The Campaign Spot

Candidate Uses Negative Ad to Criticize Past Negative Ads

Here in Virginia, I’m starting to see ads for this year’s upcoming gubernatorial race. Interestingly, I’ve seen one or two ads for Republican Bob McDonnell, who just started running them recently, and a slew of typically negative “Bob McDonnell wants to see poor people starve” ones from the Democratic Governors Association. This is on the heels of New York City Mayor Mike Bloomberg’s “Bob McDonnell likes massacres and gun violence” ads.

From the commercials, you would think that no Democrats are running, and voters will vote this November on a referendum on McDonnell. But as noted, there is a Democratic primary, among three men who have few, if any, policy differences. So without policy positions to argue, Brian Moran is finding another way to draw a contrast with Terry McAuliffe:

The Moran campaign is hoping a new 60-second radio ad running on black radio stations in Virginia will remind African-American voters — likely to be a crucial voting block in the June 9 Democratic primary — of McAuliffe’s full-throated support for Clinton.

“Terry McAuliffe may have a lot of big money for his campaign, but don’t let that hide the truth,” the ad’s narrator says. “The truth is, Terry McAuliffe led the campaign that ran the ‘3 a.m.’ attack ad against Barack Obama. McAuliffe worked to put up the ads that questioned Obama’s ability to be president.”

I can’t help but notice that Moran is running negative ads in a Democratic primary, attacking his foe for . . . running negative ads in a Democratic primary.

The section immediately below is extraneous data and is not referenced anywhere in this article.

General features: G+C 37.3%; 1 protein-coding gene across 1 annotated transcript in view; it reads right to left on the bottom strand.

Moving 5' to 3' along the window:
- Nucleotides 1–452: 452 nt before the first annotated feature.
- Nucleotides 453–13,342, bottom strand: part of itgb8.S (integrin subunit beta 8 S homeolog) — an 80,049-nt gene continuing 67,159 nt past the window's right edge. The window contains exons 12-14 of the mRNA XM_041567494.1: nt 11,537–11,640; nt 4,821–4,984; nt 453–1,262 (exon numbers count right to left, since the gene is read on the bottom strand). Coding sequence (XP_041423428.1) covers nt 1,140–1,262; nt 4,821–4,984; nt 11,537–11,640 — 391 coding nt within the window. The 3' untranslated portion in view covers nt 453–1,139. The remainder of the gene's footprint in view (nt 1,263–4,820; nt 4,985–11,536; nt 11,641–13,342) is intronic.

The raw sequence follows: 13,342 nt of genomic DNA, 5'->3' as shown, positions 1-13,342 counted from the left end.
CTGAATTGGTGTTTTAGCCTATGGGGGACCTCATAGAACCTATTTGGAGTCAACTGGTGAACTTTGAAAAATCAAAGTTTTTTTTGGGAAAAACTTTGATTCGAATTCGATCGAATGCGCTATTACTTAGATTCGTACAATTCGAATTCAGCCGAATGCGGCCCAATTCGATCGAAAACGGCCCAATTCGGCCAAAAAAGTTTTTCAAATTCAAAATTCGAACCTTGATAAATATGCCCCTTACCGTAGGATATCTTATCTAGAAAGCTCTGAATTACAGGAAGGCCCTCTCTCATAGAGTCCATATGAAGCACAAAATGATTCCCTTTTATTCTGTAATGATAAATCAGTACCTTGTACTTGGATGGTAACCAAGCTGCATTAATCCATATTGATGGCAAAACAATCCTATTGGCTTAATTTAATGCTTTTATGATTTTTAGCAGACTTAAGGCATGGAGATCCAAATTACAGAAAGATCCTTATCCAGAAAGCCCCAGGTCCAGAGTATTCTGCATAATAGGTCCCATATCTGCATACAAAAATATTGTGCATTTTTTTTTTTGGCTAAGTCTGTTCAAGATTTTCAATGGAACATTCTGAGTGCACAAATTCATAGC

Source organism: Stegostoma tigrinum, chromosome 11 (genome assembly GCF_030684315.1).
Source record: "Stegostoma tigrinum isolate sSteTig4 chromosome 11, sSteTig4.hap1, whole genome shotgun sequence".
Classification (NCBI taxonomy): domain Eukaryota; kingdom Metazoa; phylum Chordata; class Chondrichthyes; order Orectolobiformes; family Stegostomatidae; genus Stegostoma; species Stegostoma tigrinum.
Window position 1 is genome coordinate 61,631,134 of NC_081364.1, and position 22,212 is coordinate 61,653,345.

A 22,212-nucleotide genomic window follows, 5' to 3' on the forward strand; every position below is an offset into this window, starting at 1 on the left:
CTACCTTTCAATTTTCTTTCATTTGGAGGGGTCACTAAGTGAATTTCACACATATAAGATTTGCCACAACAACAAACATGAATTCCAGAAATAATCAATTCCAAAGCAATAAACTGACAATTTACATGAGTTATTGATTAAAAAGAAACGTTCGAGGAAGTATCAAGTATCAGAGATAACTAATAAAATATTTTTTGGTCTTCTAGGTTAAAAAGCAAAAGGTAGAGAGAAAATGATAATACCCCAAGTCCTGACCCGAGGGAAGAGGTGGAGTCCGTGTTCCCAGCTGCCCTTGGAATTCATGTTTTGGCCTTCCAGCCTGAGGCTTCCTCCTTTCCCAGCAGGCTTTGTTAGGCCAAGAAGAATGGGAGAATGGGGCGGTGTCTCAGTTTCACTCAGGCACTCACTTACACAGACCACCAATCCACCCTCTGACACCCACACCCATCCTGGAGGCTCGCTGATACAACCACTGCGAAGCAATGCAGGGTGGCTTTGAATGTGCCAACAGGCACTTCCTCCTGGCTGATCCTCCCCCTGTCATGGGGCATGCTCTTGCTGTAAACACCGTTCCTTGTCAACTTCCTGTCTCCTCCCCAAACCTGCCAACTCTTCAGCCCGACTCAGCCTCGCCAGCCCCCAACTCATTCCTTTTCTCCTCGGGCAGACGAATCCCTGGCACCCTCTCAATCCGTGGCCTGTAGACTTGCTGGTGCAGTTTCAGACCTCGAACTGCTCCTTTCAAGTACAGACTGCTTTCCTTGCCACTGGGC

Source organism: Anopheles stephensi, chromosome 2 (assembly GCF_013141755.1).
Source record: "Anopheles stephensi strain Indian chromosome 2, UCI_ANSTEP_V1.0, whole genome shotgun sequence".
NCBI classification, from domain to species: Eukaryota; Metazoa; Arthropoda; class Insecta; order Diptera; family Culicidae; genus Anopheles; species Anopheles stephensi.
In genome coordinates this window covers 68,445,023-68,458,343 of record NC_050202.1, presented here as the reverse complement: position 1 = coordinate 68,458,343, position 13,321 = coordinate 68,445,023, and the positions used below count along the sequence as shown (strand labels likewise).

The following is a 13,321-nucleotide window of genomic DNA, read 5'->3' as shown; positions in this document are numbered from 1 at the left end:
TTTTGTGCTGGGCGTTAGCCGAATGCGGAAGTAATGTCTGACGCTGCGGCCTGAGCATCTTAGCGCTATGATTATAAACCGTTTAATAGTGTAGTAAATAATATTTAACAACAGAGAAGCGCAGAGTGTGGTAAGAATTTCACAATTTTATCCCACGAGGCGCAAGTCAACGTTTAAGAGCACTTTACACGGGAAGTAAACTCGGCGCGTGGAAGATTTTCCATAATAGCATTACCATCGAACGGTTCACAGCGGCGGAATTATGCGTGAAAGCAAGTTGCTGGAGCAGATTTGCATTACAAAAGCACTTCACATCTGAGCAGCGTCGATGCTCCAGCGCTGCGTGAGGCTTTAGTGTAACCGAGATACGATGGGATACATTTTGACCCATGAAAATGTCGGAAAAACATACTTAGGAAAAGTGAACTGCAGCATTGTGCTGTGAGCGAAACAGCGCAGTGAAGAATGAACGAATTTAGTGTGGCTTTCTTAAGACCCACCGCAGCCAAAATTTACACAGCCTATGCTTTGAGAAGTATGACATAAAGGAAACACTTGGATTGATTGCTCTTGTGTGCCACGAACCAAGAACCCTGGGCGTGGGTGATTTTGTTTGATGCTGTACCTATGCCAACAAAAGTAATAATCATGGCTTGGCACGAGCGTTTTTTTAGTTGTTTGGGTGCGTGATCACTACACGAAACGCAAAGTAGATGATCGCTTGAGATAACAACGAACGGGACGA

Virginia Democrats go to the polls three weeks from tomorrow.

UPDATE: A reader notes:

In your most recent post on the race for the Democrat nomination for governor in Virginia, you say “Virginia Democrats go to the polls in three weeks.”  But Virginia has no party registration so any registered voter can participate and with no Republican primary scheduled, GOP voters can vote with no fear of missing having a voice in their own party’s selection since Attorney General Bob McDonnell is unoccupied for the GOP nomination.

Despite the fun Republicans had with “Operation Chaos” last year, I will not be voting in the Democratic primary, and would discourage other Republicans from doing the same. For starters, I don’t take my moral guidance from Saul Alinsky. But beyond that, I don’t have any particularly strong preference among the Democratic candidates. One of my readers summarized the Democratic field this morning as “the corrupt brother of a corrupt anti-Semite, an upstate New Yorker who failed as DNC Chair and who has no real ties to the state, and some Virginian who keeps hitting people with his car.”


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